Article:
•    They own a second mobile phone from which they are receiving a high volume of calls or need to leave urgently after receiving a text/call

III.    Barriers to reporting abuse:
We might assume that children would just tell someone if they are being abused. However, children's experience of abuse will be complex, and it can be very difficult to tell anyone.


1.    They fear of not being believed.
2.    They fear it will get worse if they tell.
3.    They have been threatened by the perpetrator.
4.    They do not know whom to tell.
5.    They think it is normal to be treated like this.


6.    They do not believe the child.
7.    Their suspicions are not confirmed, and they do not want to get someone in trouble for no reason.
8.    The child is a troublemaker, so he is probably lying.
9.    They do not know who to tell or how to tell.
10.    They do not want to get involved.
11.    They have experienced abuse themselves.
12.    They are scared they will make the situation worse for the child.

IV.    Procedures:

Child protection policy in AECHS aims to create a safe and secure environment for all students. One of the essential components of a child protection policy is the creation of clear guidelines for identifying and reporting any signs of abuse or neglect. 

Part of protecting children at AECHS is creating an environment where children are safe, respected, and listened to. Putting safeguards and advocates in place will help to remove barriers or will at least lower the barriers, provide bridges and shortcuts to a safe place where children are listened to and supported.

Teachers and Staff must remember that they are not alone in dealing with any disclosure. The administration and the counselor will respond and work with children in need.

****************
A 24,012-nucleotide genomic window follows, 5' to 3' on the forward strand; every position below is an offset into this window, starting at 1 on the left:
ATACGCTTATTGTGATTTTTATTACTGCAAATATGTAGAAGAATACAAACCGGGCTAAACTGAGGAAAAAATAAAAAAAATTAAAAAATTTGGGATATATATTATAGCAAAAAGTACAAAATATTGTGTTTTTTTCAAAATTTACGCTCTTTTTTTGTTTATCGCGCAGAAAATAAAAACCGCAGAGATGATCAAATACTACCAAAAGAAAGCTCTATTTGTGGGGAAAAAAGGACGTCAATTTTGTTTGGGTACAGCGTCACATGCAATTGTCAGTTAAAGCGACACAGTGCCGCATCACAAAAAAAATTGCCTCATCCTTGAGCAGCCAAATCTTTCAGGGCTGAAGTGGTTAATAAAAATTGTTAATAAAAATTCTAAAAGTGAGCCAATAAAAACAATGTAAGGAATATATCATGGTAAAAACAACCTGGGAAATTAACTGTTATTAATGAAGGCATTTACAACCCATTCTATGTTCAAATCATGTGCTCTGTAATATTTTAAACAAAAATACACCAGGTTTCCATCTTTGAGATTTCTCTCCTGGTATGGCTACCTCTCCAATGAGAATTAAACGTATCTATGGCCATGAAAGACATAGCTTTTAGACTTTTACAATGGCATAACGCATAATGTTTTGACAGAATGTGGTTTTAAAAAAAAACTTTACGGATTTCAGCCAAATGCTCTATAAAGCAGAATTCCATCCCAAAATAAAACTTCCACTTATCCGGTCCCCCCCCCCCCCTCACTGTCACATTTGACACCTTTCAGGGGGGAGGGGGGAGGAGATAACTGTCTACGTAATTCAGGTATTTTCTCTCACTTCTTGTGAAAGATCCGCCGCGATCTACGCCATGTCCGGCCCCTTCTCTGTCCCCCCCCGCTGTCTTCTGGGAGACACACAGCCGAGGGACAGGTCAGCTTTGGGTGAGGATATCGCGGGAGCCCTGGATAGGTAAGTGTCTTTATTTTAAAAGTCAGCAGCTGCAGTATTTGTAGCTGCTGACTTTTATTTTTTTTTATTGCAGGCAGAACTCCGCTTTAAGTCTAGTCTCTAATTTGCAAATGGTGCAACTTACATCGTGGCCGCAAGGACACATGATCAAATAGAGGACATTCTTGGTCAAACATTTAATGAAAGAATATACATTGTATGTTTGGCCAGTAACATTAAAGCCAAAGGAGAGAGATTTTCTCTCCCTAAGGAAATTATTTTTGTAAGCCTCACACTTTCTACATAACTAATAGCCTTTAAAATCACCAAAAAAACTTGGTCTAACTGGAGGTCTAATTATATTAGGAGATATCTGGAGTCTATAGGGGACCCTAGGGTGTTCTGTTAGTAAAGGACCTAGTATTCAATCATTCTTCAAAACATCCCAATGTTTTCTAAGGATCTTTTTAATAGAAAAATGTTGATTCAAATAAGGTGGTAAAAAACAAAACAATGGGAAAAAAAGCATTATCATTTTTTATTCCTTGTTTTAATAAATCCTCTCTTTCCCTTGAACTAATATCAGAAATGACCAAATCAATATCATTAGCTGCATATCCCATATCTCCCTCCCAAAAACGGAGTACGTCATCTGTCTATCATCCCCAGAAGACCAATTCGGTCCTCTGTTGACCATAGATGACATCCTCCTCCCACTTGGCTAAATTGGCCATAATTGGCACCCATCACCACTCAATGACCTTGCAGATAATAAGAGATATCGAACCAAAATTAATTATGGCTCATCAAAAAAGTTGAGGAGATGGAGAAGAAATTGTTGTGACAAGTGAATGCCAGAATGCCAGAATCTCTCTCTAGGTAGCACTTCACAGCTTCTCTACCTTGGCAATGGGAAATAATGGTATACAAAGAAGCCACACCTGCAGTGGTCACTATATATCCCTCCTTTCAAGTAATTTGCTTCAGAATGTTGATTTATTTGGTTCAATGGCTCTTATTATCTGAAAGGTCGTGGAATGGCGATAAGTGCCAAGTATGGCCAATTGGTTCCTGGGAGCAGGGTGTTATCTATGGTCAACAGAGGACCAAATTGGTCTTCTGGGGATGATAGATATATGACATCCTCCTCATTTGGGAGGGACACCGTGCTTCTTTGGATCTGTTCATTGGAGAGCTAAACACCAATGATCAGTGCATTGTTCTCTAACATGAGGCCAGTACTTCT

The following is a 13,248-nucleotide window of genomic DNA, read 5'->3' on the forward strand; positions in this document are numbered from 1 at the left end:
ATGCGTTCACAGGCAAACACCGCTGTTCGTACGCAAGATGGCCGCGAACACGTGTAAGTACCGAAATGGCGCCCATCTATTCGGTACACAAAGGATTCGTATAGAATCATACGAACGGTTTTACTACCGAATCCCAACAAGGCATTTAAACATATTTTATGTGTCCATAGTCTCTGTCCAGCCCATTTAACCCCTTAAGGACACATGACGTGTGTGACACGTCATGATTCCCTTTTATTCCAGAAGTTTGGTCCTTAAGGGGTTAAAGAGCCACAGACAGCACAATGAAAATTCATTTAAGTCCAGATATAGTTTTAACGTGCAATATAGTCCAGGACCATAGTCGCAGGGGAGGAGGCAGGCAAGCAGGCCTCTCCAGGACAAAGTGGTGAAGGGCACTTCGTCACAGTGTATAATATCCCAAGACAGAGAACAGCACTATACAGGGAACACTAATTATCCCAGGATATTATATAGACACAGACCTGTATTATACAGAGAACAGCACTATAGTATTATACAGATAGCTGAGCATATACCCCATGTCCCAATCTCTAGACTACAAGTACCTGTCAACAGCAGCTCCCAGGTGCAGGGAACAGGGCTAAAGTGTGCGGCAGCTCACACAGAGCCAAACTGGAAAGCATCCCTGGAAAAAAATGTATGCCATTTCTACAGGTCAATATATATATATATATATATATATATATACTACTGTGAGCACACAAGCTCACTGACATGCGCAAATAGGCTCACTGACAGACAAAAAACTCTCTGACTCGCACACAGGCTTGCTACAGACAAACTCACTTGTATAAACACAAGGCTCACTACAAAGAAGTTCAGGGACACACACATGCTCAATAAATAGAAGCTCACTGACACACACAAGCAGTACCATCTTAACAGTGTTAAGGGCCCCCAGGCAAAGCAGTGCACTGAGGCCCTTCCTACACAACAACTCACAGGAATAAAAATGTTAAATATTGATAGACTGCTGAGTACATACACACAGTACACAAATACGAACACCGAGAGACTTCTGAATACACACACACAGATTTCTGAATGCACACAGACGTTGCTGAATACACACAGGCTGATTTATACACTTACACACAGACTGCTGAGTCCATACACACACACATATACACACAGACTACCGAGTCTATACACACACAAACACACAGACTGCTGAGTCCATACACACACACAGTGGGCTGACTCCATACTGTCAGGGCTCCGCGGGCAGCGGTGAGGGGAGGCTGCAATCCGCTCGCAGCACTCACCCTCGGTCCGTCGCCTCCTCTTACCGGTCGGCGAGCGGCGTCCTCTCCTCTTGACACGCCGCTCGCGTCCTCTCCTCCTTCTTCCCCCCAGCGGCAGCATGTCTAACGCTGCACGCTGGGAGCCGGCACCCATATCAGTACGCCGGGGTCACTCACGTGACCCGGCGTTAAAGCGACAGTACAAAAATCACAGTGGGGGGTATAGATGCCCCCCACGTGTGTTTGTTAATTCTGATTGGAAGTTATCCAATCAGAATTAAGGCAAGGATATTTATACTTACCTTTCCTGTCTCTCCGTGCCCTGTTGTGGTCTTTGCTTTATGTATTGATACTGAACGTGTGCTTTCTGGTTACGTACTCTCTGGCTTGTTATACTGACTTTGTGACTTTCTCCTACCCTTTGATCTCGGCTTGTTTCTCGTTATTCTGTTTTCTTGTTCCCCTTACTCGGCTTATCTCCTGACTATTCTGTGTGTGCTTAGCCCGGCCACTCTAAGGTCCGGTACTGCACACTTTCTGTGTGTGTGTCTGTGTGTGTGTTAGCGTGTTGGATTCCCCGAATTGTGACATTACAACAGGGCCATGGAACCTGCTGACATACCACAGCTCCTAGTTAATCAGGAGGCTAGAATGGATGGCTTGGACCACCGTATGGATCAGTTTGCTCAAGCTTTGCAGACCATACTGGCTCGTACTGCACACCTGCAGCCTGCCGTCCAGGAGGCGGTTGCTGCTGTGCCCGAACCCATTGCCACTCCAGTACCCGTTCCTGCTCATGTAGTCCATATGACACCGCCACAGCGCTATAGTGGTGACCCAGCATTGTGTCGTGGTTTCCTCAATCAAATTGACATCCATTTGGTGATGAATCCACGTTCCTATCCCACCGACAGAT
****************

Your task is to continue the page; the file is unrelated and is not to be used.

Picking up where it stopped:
Information shall be shared by the least number of individuals on a need-to-know basis only. In case of recorded incidents, the school will transfer the relevant incidents with the student’s file when moving to the next academic year. 

Regular review and updates to the policy are also crucial to ensure that it remains effective and in line with current best practices. Furthermore, the implementation of a child protection policy should involve collaboration with parents and guardians to ensure their active involvement in creating a safe and supportive environment for students.

AECHS creates and maintains a school framework that promotes child wellbeing and a secure environment where students can reach their full potential and are able to share freely their concerns.
The safety, well-being, and protection of our students are the paramount considerations in all decisions staff at this school make about confidentiality.
Confidentiality is a critical aspect of child protection policy at our school. AECHS ensures that sensitive information about children and their families is kept private and only shared with those who have a legitimate need to know. This includes not only our parents, and individual children but also our school principal, teachers, and the children's peer group. The child protection policy at our school has clear guidelines and procedures for maintaining confidentiality, which include obtaining informed consent from our parents or legal guardians before disclosing any information about the child, having secure systems in place for storing and sharing confidential information, and ensuring that our staff members are trained on the importance of confidentiality and how to handle sensitive information appropriately.

Child Protection Policy: Referral form
The person receiving the complaint, must fill out a Referral form and submit that to the relevant Head of Department who in turn must take the next necessary action.
The school will provide frequent training sessions to keep its staff updated and well-informed of all child protection policies.
In order to effectively implement the Child Protection Policy at AECHS, it is crucial to ensure that all staff members, including teachers, administrators, and support staff, are properly trained on identifying signs of abuse, reporting procedures, and maintaining confidentiality. Regular training sessions and workshops should be conducted to keep all staff members informed and updated on relevant policies and procedures.